wasn't just any game of tennis. This would be our first game of tennis since the lockdown started in Beijing, almost four
We were told to get there quite a bit earlier than the 9am start. Just in case...
The doors open at eight-thirty.
We are the first in the queue of ten people, stretching back about 20 metres.
The two receptionists are, of course, both
wearing masks – as is everyone who enters this outdoor tennis centre. There is no discussion of should we or shouldn't we
put on our surgical masks, because everyone in this and I'm sure every city in China must continue to wear a mask in public,
even though the official tally of locally-transmitted cases is now close to zero.
So, 1) properly masked (no flimsy face-coverings
allowed) we present ourselves to the 2) similarly-masked receptionist, who 3) takes our temperatures with a contactless thermometer.
Any reading over 37 degrees would mean we couldn't play, although that would not be the worst of our worries.
4) scan the QR code on the wall, using either the Alibaba or WeChat app. We've both been in Beijing for longer than 14 days
continuously – we've actually been here for close to four months, having rushed back from a Chinese
New Year break in Hebei province after hearing a rumour that the border with Beijing was about to be closed – so we're quietly confident.
Sure enough, our 'health passport' apps
give both of us a glowing, big, green tick.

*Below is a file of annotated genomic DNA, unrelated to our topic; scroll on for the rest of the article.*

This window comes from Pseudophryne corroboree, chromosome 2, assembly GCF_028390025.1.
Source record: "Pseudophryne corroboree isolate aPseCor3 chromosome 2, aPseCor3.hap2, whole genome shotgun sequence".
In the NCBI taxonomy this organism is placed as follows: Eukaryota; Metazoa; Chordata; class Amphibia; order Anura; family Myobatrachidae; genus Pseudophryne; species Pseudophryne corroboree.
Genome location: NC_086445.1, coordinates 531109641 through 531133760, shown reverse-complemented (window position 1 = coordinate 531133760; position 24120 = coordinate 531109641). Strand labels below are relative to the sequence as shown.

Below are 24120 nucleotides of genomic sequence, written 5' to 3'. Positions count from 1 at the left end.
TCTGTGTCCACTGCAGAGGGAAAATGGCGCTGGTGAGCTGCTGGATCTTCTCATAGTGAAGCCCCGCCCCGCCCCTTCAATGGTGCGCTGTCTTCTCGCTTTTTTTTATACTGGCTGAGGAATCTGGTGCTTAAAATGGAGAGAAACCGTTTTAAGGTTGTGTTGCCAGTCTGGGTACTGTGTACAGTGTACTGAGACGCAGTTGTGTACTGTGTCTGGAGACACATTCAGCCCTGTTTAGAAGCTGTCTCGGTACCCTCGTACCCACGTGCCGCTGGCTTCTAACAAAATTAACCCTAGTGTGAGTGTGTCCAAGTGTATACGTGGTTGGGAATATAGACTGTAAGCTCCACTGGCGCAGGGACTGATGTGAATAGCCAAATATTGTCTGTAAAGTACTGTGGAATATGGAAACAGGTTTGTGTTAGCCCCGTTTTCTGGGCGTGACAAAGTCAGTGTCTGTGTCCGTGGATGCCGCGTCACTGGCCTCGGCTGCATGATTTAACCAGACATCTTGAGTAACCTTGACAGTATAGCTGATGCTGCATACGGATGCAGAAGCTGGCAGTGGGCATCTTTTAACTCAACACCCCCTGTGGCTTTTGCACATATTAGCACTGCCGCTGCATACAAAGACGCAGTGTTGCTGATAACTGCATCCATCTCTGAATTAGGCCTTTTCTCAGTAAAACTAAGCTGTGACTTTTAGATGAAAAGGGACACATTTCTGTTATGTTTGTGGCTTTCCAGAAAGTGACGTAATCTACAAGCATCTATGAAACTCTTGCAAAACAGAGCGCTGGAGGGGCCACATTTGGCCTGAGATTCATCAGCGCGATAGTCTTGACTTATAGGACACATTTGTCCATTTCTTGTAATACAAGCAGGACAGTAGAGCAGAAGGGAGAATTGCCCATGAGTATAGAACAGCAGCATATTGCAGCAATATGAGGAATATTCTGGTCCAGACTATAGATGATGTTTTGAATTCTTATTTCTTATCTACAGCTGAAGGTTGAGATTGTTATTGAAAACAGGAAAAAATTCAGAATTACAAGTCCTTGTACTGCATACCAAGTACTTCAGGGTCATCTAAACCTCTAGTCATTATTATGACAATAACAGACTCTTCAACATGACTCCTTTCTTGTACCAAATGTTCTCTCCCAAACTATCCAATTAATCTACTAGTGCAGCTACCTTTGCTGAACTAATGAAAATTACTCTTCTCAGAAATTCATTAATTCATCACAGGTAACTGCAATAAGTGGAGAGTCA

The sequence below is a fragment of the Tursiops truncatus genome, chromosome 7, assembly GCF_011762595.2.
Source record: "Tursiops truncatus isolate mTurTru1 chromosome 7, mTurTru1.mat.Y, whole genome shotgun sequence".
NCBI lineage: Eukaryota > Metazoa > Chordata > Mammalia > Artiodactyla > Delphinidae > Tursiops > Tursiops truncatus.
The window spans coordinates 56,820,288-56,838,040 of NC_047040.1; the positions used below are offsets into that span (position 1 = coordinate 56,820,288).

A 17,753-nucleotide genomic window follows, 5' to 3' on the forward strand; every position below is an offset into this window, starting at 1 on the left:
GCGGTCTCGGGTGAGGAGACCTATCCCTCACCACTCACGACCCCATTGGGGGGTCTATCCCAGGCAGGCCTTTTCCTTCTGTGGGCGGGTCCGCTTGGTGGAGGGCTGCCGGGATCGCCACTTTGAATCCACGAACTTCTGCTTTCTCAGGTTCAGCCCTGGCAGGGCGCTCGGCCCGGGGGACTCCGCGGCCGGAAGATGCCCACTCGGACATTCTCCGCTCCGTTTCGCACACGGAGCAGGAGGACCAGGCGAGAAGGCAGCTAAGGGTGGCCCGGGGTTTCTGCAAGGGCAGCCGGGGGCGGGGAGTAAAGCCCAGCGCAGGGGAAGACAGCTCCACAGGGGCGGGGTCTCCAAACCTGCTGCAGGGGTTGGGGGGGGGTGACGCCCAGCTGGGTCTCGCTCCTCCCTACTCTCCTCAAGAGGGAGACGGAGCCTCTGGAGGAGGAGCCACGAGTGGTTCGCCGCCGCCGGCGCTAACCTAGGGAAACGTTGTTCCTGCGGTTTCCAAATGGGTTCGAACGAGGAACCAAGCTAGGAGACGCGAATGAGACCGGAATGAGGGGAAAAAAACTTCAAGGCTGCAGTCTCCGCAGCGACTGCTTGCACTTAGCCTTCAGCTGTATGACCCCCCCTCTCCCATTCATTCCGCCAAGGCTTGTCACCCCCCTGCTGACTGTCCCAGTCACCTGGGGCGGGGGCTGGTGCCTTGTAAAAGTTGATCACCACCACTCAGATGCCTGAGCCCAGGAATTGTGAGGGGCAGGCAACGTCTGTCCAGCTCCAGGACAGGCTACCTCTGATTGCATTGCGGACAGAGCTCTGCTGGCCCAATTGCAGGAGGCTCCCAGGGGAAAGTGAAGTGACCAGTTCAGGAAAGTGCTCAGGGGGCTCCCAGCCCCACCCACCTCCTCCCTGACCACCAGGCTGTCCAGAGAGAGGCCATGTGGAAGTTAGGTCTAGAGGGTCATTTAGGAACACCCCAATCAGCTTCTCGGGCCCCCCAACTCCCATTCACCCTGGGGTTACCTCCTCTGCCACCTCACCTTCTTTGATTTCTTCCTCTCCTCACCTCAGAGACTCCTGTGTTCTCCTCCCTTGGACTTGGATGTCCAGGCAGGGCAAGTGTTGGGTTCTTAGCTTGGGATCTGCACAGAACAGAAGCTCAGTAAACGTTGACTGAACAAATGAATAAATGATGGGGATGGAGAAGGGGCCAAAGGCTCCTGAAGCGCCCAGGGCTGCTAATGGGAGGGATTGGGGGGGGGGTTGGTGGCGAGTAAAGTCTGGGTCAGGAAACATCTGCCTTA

It's perhaps worth noting that the 'health passport' apps work on mobile-operator
location data, not bluetooth. This means that the technology doesn't need to be activated by the user. What's more, bluetooth is
not asked to do something it wasn't designed to do. And, in case you were wondering, the apps were designed, developed, and
rolled out in a couple of weeks, for a small amount of RMB, paid for by the companies themselves.
We proudly show our big, green ticks to the receptionist, who
5) takes a photo of them.
Somewhat relieved that the technology has worked yet again [thus far, it has never failed], we realise
that the dream of playing tennis again is close to coming true.
But not before we 6) sanitise our hands so that we can pick
up the pen to 7) write down our names, address, and mobile telephone numbers on the registration form in front of us.
to be on the safe side, we 8) sanitise our hands again.
The entire process takes no more than two minutes. Even if
it had taken much longer, it would have been no price to pay for saving lives and, with that, having peace-of-mind.
all, when it comes to this monstrous virus, safety is game, set, and match.